“I love his energy,” said Francisco Hernandez, an Army officer who came to Wednesday’s game with his 4-year-old daughter. “It’s like he’s still a kid out there, saying things that a kid would say.”
Early in his career, Harper had a reputation for being reckless. Twice, he hurt his knee running into walls. He injured his thumb diving headfirst into a base. But this season, he has been healthy, and his teammates have sensed a huge jump in maturity.
Schu, the hitting coach, said Harper’s excellence had been contagious.
“When you’re hitting .330 and hitting home runs it lifts the whole team,” he said. “I don’t care who you are, or if you have a personality, or no personality.”
There’s no sense of when he will peak, either. One of the songs Harper has chosen for his at-bats at Nationals Park is Frank Sinatra’s “The Best Is Yet to Come.” But while the Yankees would never admit it, I’ll bet they can imagine him walking to the plate to Sinatra’s “New York, New York” instead.
Harper won’t be a free agent until after the 2018 season, but his agent is Scott Boras, and Boras has been known to send a player or two to New York if the price is right. Which it usually has been, especially when the Yankees need a lift.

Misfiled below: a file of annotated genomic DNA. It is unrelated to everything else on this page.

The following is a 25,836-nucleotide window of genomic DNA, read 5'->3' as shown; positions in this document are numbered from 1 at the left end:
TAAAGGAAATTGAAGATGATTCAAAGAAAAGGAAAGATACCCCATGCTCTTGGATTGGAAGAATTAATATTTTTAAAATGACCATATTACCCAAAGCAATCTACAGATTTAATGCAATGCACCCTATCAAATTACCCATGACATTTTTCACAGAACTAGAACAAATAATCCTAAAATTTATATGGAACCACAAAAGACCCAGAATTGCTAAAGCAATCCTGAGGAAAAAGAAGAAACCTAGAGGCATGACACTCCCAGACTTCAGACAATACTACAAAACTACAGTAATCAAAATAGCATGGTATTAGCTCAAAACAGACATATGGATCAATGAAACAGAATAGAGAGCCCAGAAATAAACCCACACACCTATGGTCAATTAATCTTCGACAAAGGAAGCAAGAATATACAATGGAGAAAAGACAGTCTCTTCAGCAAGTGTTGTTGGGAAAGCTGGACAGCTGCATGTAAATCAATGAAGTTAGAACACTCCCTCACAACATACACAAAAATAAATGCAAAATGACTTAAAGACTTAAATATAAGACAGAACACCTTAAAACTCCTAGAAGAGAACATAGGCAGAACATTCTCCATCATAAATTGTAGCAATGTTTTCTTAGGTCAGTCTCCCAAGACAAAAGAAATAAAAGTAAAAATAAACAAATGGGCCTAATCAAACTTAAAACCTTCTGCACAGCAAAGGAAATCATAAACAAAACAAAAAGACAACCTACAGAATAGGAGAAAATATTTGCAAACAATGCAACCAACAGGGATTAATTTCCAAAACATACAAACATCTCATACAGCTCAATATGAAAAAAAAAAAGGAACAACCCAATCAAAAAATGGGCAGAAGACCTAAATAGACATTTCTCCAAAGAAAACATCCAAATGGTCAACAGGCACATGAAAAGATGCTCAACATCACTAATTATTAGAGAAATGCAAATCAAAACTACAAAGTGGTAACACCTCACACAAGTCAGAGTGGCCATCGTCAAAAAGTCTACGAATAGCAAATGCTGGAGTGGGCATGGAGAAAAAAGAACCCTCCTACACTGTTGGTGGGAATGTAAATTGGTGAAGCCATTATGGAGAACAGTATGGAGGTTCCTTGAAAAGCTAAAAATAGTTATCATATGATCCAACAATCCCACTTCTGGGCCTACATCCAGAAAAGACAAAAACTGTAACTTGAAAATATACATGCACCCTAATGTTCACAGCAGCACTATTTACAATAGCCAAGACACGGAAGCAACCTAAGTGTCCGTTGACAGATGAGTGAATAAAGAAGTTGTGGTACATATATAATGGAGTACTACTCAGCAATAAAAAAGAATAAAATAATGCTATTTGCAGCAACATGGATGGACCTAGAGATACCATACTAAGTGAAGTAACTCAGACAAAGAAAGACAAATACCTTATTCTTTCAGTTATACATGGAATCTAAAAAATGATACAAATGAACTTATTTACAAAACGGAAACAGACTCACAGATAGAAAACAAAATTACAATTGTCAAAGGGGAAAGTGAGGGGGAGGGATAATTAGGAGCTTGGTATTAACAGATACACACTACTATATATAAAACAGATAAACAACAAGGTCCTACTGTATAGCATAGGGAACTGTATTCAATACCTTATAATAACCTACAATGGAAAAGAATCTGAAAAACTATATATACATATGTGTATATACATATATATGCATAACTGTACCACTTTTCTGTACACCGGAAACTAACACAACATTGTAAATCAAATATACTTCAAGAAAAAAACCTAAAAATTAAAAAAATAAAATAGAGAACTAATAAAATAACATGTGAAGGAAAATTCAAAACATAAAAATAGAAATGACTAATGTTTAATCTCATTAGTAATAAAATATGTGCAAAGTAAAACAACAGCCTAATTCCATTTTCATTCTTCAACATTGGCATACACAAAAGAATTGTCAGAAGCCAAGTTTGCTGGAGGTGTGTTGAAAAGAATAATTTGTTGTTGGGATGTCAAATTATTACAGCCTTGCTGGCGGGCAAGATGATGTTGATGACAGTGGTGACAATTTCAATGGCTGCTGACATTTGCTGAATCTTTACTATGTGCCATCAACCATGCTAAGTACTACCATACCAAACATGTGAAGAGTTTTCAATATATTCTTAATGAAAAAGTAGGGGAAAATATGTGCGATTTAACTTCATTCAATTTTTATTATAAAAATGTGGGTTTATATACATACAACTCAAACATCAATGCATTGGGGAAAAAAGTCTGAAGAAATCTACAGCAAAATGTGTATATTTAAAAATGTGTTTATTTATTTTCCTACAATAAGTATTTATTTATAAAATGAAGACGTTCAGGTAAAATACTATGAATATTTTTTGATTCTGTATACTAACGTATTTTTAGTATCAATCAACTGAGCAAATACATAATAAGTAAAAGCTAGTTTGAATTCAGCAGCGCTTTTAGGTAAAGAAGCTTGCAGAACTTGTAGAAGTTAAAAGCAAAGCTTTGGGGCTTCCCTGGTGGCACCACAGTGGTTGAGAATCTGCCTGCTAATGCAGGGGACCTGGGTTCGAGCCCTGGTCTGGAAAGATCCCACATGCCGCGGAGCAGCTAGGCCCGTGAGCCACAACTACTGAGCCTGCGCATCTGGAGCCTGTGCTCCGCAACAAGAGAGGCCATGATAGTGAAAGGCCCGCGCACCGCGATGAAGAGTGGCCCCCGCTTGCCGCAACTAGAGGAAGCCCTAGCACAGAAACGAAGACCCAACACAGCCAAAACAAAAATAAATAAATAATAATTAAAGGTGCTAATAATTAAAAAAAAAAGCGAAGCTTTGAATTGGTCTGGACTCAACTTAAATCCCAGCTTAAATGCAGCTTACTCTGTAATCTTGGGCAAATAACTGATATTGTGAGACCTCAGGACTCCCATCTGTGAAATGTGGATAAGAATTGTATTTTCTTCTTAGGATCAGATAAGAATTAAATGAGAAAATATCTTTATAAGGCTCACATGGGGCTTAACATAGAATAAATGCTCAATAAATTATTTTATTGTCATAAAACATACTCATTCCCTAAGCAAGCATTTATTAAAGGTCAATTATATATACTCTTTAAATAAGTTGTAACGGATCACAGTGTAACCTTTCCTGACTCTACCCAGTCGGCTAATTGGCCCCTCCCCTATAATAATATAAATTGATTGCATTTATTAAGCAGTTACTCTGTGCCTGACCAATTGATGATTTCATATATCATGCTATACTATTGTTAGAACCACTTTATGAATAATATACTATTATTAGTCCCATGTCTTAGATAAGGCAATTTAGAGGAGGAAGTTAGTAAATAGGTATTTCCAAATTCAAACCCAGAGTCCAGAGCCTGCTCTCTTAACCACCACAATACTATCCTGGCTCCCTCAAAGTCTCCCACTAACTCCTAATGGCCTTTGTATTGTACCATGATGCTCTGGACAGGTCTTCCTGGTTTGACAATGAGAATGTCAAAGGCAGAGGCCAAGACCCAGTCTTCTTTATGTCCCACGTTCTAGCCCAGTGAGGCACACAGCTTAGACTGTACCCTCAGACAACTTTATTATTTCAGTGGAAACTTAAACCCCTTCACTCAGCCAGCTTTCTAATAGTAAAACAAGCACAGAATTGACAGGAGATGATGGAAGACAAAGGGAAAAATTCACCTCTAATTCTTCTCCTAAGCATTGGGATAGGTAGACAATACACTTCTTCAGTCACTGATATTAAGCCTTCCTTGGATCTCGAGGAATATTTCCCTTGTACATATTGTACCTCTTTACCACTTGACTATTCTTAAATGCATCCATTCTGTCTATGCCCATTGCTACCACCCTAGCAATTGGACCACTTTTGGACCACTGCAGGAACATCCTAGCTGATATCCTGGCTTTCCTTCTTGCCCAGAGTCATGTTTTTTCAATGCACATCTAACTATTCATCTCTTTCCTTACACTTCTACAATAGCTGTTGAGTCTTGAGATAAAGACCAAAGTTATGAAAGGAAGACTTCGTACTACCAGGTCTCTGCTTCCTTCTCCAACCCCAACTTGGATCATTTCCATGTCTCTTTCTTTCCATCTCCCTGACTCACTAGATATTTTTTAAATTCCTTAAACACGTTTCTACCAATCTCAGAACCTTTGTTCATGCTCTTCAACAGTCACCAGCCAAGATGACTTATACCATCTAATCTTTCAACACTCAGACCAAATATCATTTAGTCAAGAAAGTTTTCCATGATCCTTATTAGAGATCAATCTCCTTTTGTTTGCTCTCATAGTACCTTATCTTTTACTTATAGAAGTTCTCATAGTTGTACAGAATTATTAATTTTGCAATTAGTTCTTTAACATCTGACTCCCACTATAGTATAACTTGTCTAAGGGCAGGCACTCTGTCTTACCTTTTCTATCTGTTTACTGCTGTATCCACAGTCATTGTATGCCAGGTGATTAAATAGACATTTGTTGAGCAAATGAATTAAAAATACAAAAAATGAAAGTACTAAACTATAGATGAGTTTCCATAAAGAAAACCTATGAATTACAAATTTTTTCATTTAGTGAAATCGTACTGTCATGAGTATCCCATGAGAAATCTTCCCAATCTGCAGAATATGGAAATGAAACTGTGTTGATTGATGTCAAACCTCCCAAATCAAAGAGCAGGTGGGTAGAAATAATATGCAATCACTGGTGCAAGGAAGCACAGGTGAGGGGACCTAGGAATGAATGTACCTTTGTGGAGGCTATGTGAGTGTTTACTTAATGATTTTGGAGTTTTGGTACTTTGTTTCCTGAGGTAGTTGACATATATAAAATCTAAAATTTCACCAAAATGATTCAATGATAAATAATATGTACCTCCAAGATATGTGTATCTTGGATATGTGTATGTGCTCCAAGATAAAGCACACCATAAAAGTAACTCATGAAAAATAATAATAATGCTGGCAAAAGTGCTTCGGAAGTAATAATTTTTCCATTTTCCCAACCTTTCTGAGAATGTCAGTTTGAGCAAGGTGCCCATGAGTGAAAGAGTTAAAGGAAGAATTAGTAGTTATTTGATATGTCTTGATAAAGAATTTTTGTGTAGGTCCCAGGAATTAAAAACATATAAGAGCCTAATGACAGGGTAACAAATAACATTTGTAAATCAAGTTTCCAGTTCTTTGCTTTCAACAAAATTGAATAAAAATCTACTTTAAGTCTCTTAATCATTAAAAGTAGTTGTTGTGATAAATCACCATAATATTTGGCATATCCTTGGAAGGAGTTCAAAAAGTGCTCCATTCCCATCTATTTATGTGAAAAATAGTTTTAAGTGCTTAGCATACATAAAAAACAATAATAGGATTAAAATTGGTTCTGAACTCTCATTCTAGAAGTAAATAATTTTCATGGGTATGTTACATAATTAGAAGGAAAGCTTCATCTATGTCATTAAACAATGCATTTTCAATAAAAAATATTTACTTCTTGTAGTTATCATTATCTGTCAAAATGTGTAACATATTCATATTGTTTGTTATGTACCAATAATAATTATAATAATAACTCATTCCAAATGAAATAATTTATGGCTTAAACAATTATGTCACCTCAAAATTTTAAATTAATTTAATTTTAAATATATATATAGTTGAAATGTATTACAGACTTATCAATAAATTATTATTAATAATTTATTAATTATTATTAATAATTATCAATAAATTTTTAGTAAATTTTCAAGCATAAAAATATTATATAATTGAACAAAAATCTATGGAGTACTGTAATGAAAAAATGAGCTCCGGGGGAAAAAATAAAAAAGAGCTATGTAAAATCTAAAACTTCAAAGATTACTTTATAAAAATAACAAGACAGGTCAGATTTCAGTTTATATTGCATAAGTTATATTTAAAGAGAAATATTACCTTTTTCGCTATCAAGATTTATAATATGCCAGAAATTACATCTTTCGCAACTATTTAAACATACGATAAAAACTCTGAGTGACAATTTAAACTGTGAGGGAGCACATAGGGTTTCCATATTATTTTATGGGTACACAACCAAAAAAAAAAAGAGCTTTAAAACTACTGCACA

When Harper was on the cover of Sports Illustrated at 16, he told the magazine that two of his goals in baseball were to play in Yankee Stadium and to do it in pinstripes.
When I reminded Lerner, one of the Nationals’ owners, of those comments this week, he laughed.
“Every 16-year-old kid says that,” he said.
But not every 16-year-old kid is Bryce Harper. And what Bryce Harper wants, Bryce Harper seems to get.
It’s not that Chase Whitley is having TJ surgery. It’s not even that Jacoby Ellsbury is on the DL for however long it takes for his latest injury to heal. It’s that the Yankees have stunk lately. It was the road trip from hell, that’s what it was. The two-game set against the Nationals could have gone either way – the games were that close – but somehow you just knew the Yanks would end up on the losing side.